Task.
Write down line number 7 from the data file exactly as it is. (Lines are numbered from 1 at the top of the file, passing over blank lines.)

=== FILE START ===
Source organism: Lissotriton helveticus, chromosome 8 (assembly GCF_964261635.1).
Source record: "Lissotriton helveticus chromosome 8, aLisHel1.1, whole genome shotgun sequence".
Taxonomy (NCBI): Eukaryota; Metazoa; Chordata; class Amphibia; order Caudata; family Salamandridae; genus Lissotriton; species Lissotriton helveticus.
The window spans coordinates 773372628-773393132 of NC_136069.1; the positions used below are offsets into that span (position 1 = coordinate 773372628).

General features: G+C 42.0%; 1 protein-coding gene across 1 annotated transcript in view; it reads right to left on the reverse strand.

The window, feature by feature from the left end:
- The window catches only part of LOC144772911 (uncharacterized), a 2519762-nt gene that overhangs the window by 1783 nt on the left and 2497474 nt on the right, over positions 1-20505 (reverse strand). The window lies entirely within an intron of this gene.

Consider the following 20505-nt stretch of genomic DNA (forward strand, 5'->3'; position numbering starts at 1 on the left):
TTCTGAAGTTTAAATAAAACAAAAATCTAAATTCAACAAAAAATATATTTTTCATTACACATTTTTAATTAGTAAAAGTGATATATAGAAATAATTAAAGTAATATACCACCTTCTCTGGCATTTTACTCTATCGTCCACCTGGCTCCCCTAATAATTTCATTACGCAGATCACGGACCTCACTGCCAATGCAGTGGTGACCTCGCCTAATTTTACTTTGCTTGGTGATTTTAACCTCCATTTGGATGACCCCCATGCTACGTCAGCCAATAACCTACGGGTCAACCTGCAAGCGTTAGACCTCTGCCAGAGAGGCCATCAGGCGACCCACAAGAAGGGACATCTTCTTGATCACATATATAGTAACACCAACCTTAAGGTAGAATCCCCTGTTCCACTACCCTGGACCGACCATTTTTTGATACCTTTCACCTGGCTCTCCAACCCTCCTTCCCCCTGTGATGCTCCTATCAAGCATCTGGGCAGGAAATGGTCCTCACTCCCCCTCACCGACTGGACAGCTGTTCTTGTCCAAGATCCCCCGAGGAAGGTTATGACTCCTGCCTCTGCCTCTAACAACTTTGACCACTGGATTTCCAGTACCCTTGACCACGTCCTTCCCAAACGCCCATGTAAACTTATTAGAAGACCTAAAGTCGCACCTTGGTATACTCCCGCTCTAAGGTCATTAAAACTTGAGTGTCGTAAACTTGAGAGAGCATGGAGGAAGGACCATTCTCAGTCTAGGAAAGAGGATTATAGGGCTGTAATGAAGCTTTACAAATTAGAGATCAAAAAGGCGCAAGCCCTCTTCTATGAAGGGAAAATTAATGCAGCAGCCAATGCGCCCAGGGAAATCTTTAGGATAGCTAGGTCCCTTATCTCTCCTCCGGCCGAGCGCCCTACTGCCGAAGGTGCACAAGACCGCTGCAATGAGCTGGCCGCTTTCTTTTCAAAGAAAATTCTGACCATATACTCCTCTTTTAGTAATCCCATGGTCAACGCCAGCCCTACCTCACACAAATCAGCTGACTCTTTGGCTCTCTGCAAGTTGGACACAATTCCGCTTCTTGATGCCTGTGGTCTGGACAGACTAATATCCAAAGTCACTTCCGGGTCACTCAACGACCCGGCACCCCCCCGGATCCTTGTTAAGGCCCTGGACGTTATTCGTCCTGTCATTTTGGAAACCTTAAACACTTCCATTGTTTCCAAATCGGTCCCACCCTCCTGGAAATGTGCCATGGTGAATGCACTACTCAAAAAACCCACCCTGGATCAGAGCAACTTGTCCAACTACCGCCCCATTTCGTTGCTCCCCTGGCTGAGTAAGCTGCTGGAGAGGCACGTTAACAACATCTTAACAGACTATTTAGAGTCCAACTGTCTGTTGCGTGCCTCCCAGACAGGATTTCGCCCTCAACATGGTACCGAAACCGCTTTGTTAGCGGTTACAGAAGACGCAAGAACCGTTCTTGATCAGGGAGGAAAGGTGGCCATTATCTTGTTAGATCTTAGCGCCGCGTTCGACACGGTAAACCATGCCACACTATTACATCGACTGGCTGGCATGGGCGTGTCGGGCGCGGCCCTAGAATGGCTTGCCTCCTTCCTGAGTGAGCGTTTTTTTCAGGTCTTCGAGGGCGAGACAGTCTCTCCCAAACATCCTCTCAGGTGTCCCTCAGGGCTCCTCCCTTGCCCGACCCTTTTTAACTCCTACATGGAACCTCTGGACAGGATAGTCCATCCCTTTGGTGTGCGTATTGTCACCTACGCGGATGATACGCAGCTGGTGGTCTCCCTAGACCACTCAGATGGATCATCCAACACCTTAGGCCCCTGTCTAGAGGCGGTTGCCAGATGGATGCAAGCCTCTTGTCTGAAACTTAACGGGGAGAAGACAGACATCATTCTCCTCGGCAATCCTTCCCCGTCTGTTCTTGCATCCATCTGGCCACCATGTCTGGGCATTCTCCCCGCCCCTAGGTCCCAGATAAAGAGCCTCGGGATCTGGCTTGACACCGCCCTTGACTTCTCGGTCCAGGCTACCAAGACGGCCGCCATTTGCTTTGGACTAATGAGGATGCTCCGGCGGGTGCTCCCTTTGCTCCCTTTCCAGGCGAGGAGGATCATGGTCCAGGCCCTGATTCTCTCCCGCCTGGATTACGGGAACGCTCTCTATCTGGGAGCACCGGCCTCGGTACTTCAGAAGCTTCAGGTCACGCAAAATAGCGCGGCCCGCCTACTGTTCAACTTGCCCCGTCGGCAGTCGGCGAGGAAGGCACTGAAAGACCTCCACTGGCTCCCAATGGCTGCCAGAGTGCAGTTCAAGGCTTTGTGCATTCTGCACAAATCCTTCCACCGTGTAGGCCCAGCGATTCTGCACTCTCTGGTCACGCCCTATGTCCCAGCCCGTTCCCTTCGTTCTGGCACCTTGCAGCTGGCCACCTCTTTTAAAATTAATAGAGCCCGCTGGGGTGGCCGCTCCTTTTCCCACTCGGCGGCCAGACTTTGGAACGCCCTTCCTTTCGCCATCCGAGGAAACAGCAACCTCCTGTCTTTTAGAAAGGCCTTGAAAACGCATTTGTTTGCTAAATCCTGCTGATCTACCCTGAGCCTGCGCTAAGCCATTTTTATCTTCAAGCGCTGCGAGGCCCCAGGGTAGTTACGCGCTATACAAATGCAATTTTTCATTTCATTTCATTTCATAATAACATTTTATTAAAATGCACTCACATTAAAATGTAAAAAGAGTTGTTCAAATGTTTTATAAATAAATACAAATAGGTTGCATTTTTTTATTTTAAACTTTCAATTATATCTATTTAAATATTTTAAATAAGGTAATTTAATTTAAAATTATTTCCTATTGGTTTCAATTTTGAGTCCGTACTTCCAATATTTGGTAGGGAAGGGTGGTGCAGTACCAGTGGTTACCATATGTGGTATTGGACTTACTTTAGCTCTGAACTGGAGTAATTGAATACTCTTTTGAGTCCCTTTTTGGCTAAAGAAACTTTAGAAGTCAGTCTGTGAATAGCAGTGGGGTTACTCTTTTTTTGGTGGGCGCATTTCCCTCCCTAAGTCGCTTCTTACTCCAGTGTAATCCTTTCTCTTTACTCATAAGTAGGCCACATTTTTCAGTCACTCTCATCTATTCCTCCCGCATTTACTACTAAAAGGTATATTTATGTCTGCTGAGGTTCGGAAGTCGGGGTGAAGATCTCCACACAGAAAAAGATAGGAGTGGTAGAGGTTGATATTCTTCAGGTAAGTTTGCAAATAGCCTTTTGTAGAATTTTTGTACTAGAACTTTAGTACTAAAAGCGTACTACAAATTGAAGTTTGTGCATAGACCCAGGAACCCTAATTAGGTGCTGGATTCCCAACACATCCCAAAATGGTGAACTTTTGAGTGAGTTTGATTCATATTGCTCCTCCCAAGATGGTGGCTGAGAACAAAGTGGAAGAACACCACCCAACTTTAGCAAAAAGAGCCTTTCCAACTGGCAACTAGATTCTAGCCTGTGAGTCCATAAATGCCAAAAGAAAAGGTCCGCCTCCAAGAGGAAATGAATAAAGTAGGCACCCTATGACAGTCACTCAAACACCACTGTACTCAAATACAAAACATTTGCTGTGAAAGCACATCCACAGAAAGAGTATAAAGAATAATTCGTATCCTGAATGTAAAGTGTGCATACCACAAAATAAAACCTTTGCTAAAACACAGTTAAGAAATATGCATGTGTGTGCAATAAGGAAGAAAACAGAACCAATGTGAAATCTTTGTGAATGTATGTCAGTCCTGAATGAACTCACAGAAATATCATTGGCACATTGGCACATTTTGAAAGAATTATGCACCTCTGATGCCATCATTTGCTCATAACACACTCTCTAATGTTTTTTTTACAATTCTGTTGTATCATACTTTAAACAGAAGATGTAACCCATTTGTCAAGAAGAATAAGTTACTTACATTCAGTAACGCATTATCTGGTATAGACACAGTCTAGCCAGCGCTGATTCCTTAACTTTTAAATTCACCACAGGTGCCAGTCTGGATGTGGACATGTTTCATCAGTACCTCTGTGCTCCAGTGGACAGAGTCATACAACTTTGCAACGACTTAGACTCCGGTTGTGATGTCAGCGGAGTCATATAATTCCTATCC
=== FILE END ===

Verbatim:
- The window catches only part of LOC144772911 (uncharacterized), a 2519762-nt gene that overhangs the window by 1783 nt on the left and 2497474 nt on the right, over positions 1-20505 (reverse strand). The window lies entirely within an intron of this gene.